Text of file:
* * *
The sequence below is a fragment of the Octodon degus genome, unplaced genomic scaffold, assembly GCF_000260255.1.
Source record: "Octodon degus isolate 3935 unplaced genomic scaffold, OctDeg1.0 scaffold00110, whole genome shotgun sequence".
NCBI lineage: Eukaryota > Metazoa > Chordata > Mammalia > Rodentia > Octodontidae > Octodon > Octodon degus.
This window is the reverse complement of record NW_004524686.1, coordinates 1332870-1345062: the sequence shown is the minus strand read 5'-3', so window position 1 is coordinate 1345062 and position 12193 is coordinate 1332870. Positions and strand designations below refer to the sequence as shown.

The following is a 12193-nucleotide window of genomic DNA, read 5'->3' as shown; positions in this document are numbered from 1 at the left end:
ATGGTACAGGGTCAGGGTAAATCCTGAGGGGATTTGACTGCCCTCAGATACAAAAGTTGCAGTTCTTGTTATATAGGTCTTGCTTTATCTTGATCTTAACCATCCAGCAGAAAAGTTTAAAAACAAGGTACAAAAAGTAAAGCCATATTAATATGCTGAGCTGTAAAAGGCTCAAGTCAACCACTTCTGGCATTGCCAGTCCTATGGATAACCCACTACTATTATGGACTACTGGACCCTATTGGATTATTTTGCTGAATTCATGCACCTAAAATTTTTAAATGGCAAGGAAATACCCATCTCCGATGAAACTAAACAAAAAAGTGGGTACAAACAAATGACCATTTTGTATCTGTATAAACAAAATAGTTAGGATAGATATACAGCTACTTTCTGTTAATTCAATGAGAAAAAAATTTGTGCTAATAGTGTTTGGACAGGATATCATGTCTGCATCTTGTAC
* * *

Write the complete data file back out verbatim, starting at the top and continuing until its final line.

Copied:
The sequence below is a fragment of the Octodon degus genome, unplaced genomic scaffold, assembly GCF_000260255.1.
Source record: "Octodon degus isolate 3935 unplaced genomic scaffold, OctDeg1.0 scaffold00110, whole genome shotgun sequence".
NCBI lineage: Eukaryota > Metazoa > Chordata > Mammalia > Rodentia > Octodontidae > Octodon > Octodon degus.
This window is the reverse complement of record NW_004524686.1, coordinates 1332870-1345062: the sequence shown is the minus strand read 5'-3', so window position 1 is coordinate 1345062 and position 12193 is coordinate 1332870. Positions and strand designations below refer to the sequence as shown.

The following is a 12193-nucleotide window of genomic DNA, read 5'->3' as shown; positions in this document are numbered from 1 at the left end:
ATGGTACAGGGTCAGGGTAAATCCTGAGGGGATTTGACTGCCCTCAGATACAAAAGTTGCAGTTCTTGTTATATAGGTCTTGCTTTATCTTGATCTTAACCATCCAGCAGAAAAGTTTAAAAACAAGGTACAAAAAGTAAAGCCATATTAATATGCTGAGCTGTAAAAGGCTCAAGTCAACCACTTCTGGCATTGCCAGTCCTATGGATAACCCACTACTATTATGGACTACTGGACCCTATTGGATTATTTTGCTGAATTCATGCACCTAAAATTTTTAAATGGCAAGGAAATACCCATCTCCGATGAAACTAAACAAAAAAGTGGGTACAAACAAATGACCATTTTGTATCTGTATAAACAAAATAGTTAGGATAGATATACAGCTACTTTCTGTTAATTCAATGAGAAAAAAATTTGTGCTAATAGTGTTTGGACAGGATATCATGTCTGCATCTTGTAC